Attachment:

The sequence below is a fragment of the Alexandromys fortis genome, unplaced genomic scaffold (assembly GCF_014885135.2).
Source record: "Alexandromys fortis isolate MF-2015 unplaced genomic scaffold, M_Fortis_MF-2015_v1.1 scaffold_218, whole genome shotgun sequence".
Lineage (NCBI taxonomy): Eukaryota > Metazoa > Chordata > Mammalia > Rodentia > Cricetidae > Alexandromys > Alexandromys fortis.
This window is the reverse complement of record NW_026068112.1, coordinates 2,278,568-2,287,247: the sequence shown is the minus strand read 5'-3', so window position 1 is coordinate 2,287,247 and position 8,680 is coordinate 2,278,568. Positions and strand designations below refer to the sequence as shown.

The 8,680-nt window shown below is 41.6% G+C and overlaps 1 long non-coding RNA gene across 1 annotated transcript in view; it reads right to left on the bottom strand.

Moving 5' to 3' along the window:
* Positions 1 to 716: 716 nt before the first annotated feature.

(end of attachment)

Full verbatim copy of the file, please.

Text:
The sequence below is a fragment of the Alexandromys fortis genome, unplaced genomic scaffold (assembly GCF_014885135.2).
Source record: "Alexandromys fortis isolate MF-2015 unplaced genomic scaffold, M_Fortis_MF-2015_v1.1 scaffold_218, whole genome shotgun sequence".
Lineage (NCBI taxonomy): Eukaryota > Metazoa > Chordata > Mammalia > Rodentia > Cricetidae > Alexandromys > Alexandromys fortis.
This window is the reverse complement of record NW_026068112.1, coordinates 2,278,568-2,287,247: the sequence shown is the minus strand read 5'-3', so window position 1 is coordinate 2,287,247 and position 8,680 is coordinate 2,278,568. Positions and strand designations below refer to the sequence as shown.

The 8,680-nt window shown below is 41.6% G+C and overlaps 1 long non-coding RNA gene across 1 annotated transcript in view; it reads right to left on the bottom strand.

Moving 5' to 3' along the window:
* Positions 1 to 716: 716 nt before the first annotated feature.